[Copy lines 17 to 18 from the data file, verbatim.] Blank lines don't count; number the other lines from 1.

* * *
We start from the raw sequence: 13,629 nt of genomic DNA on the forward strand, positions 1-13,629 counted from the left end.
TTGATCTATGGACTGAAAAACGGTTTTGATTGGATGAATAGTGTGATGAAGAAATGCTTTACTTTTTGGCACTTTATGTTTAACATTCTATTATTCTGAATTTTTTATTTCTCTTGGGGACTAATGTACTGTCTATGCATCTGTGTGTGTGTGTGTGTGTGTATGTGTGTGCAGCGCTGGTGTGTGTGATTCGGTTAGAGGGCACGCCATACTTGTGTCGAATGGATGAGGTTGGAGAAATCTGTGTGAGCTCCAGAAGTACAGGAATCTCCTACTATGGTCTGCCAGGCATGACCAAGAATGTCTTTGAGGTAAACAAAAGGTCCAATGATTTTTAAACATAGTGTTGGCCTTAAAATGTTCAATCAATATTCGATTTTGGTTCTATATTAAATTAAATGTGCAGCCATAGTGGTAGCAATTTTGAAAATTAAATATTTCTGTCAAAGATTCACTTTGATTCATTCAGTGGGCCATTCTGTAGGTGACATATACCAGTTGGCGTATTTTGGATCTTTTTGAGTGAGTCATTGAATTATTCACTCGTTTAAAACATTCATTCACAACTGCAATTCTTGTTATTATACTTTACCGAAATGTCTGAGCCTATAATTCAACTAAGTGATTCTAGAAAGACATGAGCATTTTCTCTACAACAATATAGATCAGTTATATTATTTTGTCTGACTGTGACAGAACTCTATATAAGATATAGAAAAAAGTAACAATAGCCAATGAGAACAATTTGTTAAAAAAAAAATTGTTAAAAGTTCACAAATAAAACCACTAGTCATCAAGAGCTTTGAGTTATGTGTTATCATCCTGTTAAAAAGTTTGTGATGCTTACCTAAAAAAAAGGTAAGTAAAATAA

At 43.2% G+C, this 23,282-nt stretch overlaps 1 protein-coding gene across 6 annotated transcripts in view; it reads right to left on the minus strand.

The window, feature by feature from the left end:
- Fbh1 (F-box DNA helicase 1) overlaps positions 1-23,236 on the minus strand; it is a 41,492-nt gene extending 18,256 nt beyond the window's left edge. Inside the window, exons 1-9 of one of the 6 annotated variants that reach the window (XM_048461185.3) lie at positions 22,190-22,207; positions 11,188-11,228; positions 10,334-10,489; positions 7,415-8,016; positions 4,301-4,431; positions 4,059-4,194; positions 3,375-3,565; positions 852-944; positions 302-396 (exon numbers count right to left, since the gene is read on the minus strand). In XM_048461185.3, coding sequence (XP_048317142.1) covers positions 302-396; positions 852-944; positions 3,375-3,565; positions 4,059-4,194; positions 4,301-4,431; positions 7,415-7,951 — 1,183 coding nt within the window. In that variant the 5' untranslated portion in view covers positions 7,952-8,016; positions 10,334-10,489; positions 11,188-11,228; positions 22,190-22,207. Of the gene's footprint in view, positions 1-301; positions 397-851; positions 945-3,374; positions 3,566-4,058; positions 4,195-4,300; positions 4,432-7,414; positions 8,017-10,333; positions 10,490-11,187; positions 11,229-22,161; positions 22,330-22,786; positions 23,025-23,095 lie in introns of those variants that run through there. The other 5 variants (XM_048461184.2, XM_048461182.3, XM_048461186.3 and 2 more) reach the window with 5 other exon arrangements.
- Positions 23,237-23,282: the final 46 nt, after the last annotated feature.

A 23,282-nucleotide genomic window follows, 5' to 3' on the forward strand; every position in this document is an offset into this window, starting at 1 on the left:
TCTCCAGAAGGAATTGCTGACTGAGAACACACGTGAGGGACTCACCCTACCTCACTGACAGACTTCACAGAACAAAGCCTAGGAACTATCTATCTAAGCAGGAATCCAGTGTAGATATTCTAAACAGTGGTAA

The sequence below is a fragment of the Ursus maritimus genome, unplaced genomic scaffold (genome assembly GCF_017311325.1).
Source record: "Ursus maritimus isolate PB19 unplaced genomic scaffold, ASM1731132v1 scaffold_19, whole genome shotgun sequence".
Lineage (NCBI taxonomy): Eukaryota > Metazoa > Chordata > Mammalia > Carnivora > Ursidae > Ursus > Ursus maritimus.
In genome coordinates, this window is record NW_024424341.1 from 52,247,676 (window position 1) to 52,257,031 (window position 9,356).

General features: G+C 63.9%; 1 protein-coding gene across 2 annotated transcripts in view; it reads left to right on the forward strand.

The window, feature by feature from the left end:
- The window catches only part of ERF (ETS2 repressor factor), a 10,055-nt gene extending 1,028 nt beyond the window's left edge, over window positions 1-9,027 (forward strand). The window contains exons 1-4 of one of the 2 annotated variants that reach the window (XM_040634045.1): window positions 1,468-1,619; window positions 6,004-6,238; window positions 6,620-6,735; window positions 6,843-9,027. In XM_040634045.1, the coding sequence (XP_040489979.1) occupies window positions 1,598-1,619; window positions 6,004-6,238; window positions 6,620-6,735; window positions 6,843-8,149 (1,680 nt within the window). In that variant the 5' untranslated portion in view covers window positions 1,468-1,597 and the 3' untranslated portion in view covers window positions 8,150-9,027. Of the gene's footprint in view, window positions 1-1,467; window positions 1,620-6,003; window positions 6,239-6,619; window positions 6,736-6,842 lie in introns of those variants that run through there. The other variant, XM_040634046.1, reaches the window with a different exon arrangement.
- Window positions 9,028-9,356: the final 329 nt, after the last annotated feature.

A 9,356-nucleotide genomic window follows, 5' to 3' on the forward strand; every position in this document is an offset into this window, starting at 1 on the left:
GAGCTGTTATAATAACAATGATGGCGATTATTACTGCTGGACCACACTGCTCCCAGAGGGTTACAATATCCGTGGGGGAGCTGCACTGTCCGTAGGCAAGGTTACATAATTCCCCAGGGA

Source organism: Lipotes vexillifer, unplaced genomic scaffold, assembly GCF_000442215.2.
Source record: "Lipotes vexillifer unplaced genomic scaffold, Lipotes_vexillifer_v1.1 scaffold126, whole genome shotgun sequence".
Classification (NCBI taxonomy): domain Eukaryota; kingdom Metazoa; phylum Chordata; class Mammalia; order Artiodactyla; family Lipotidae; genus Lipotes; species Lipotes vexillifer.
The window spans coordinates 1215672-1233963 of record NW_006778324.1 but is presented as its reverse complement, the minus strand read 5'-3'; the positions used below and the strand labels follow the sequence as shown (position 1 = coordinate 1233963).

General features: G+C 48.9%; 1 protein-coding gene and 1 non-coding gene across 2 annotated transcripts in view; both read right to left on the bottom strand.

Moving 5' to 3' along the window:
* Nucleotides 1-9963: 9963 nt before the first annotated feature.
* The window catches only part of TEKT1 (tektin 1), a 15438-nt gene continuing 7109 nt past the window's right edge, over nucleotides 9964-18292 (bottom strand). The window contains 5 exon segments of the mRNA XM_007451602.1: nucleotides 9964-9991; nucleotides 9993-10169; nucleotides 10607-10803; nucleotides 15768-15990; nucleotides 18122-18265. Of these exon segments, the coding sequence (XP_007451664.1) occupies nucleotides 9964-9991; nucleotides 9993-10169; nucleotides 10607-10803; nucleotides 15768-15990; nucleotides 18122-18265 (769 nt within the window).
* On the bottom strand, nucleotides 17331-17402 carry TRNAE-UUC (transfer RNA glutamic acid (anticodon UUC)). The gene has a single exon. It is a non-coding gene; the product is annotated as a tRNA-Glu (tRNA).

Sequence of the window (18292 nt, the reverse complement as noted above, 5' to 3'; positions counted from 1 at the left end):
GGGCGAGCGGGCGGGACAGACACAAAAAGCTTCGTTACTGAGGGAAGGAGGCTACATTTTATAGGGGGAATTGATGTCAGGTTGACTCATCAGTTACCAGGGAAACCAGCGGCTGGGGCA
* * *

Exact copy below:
A 9,356-nucleotide genomic window follows, 5' to 3' on the forward strand; every position in this document is an offset into this window, starting at 1 on the left:
GAGCTGTTATAATAACAATGATGGCGATTATTACTGCTGGACCACACTGCTCCCAGAGGGTTACAATATCCGTGGGGGAGCTGCACTGTCCGTAGGCAAGGTTACATAATTCCCCAGGGA